News Article
Site: http://cen.acs.org/news/ln.html

Carbon nanotubes are exceptionally strong and stretchy. To take advantage of these properties, scientists have been trying to make thin sheets from nanotubes that could be used as structural coatings for vehicle or aerospace parts or for protective military and sports gear. But nanotube films’ mechanical properties have so far come nowhere close to those of individual nanotubes. Researchers now report a simple fabrication method to make carbon nanotube films that are five times as strong as those made before—and stronger than films made from Kevlar or carbon fiber (Nano Lett. 2016, DOI: 10.1021/acs.nanolett.5b03863). The new films have densely packed nanotubes, nearly all oriented parallel to each other, which give the films their superior strength, says Jian Nong Wang, a professor of mechanical and power engineering at East China University of Science & Technology. Many groups have tried to align and assemble nanotubes into films, typically by spraying or filtering suspensions of nanotubes onto a surface. But these techniques use short nanotubes and do not align the tubes well, so the films are weak. Wang and his colleagues made nanotubes with a process akin to glass blowing: Using a stream of nitrogen gas, they injected ethanol, with a small amount of ferrocene and thiophene added as catalysts, into a 50-mm-wide horizontal tube placed in furnace at 1,150–1,130 °C. A hollow cylinder with walls made of aligned carbon nanotubes forms in the furnace and emerges from the other end of the tube, driven by the nitrogen. As the tube emerges, the researchers wind the floating carbon nanotube cylinder onto a rotating drum. As the drum spins, the hollow cylinder condenses and flattens into a two-layered, black, carbon nanotube film. Faster winding resulted in better nanotube alignment, the researchers found. Finally, they packed the nanotubes even more densely by pressing the film repeatedly between two rollers. The resulting films had an average strength of 9.6 gigapascals. By comparison, the strength of nanotube films made so far has been around 2 GPa, while that for Kevlar fibers and commercially used carbon fibers is around 3.7 and 7 GPa, respectively. The films are four times as pliable as conventional carbon fibers, and can elongate by 8% on average as opposed to 2% for carbon fibers. Wang says that in addition to their useful mechanical properties, the films have high electrical conductivity, which could make them useful as electrodes for wearable devices and as artificial muscles. Yutaka Matsuo, a professor of chemistry at the University of Tokyo, says that the simplicity of this mechanical winding technique to align nanotubes and make ultra-strong films is notable. The technique also results in pure carbon films, whereas earlier, solution-based methods that press premade nanotubes into films require surfactants that contaminate the films.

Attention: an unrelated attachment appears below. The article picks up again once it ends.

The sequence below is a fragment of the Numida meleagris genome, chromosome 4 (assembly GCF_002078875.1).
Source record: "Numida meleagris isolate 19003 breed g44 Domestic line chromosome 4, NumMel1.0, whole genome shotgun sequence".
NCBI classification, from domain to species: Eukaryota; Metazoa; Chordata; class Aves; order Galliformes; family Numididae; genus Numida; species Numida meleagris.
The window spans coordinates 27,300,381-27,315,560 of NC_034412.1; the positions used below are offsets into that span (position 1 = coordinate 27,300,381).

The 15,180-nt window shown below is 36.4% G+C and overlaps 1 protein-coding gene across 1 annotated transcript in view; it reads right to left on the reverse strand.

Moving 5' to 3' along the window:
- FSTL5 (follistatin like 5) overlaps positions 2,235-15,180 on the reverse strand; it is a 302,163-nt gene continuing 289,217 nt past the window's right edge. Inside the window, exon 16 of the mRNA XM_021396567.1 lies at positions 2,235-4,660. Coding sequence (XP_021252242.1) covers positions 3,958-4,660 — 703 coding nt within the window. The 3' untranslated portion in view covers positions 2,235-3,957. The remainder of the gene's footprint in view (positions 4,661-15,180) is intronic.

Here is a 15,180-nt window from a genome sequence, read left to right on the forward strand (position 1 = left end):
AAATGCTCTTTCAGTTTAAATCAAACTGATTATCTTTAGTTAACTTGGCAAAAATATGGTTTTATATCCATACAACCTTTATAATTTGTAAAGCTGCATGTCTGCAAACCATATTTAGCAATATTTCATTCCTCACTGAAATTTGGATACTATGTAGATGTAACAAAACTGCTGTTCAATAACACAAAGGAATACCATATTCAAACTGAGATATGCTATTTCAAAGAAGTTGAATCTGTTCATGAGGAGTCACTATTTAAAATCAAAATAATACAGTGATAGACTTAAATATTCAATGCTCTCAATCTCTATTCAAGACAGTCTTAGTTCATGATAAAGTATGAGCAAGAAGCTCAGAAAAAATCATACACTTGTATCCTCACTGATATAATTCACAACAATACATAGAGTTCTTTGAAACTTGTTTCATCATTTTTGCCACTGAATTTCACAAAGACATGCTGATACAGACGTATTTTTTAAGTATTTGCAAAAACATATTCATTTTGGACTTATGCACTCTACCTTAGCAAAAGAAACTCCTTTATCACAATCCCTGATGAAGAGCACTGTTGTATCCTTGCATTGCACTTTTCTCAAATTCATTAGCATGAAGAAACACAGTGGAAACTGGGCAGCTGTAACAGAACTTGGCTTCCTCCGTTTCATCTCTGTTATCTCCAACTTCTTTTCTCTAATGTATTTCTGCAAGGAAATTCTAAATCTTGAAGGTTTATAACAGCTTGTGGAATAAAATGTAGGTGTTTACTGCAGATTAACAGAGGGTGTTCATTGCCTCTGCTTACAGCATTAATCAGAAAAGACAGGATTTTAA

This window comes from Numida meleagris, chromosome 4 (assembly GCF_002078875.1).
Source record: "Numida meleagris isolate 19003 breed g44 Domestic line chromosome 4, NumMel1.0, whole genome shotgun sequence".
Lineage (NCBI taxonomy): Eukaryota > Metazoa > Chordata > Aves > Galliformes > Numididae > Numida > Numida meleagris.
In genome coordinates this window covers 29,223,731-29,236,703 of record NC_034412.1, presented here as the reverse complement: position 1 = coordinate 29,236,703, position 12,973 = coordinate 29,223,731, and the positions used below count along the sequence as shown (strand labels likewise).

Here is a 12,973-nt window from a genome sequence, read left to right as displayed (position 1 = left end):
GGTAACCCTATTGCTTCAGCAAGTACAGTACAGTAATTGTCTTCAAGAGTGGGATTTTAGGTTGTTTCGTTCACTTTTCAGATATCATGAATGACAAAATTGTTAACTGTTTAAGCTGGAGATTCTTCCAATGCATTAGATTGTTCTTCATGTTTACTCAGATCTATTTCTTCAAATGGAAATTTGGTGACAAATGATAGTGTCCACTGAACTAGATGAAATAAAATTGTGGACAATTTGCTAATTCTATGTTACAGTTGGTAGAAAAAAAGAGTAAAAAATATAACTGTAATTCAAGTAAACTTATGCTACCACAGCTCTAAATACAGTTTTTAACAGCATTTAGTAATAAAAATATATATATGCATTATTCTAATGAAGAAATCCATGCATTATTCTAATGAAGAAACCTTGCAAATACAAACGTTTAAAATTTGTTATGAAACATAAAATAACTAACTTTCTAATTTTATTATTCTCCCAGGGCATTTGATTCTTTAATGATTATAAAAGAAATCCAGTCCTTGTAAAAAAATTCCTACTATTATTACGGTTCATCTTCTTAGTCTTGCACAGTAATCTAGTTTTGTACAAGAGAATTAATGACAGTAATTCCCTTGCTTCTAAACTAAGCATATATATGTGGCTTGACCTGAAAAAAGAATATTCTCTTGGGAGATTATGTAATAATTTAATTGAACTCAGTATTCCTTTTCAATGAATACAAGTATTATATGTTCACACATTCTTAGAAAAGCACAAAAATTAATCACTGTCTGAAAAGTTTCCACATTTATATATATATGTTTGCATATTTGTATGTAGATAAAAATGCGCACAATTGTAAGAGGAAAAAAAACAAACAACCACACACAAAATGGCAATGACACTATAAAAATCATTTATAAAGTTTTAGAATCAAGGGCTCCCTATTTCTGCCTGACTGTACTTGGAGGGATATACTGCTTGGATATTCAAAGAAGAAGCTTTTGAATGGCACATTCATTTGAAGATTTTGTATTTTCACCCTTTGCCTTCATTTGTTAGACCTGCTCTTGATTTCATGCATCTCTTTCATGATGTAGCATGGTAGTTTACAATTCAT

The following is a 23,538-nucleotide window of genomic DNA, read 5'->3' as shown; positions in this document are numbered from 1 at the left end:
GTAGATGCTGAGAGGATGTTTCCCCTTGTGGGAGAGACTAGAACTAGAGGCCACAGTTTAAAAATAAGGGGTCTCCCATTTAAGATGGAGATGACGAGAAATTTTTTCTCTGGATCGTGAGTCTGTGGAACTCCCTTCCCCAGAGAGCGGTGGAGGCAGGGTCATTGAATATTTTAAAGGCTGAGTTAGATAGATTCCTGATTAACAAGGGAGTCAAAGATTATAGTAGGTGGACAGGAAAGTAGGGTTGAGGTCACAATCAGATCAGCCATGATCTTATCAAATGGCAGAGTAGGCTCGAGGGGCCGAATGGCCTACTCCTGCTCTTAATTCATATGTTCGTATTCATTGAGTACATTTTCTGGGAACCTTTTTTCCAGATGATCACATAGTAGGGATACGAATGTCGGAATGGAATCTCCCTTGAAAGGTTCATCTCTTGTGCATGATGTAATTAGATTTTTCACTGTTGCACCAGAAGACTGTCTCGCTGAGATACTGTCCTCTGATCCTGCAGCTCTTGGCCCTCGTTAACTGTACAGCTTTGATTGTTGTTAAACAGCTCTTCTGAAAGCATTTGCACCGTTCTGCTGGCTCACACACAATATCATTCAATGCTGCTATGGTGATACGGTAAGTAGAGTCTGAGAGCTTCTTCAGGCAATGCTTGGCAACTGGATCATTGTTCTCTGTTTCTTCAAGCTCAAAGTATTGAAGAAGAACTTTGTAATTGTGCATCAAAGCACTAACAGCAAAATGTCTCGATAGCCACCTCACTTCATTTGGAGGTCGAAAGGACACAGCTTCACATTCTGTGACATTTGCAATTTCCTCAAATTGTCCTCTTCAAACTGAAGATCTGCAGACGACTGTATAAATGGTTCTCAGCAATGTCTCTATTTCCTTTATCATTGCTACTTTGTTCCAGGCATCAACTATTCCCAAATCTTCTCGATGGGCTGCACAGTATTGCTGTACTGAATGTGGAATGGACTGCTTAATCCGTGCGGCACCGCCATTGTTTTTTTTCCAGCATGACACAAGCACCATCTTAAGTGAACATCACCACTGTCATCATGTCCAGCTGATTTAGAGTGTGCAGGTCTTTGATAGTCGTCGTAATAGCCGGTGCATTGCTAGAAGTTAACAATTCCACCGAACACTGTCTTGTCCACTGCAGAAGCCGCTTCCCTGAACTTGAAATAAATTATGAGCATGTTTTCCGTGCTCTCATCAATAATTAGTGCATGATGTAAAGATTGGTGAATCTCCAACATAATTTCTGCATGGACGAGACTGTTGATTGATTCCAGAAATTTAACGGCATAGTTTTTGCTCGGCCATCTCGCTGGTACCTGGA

News Article | March 24, 1999
Site: www.cnet.com

Apple QuickTime for Java 3.0b4 is out. Apple Remote Install for Mac OS 8.5.x 1.0 has been released. Using this software and Apple Network Assistant, you can install Mac OS 8.5 software on workstations on your network. AppleShare IP Web Services collide with FileMaker Pro 4.1 Web Companion: As noted in Apple TIL article #24854: To avoid the two services from preventing each other from launching, Apple recommends that you give FileMaker Web Companion a different port than the one normally reserved for http services. FileMaker Pro Web Companion and AppleShare IP Web Services both use TCP/IP port 80 by default. Apple recommends you assign port 591 to FileMaker Pro. Although any unused port may work, FileMaker, Inc. has registered port 591 with the Internet Assigned Numbers Authority for use with Web Companion. Solving an Epson install problem (and an interesting tidbit on mounting CDs) Apple TIL article #24857 notes a fix for an Epson printer problem where the installer claims the selected disk is locked and you cannot switch to your hard drive. The problem occurs if you are starting up from the Power Macintosh G3 CD (which contains the USB drivers in the CD Extras folder). The solution is to instead startup (with extensions disabled) from the hard drive. The interesting tidbit here is that if the Mac OS CD is in the drive at startup, it will still mount even though you did not load the Apple CD driver.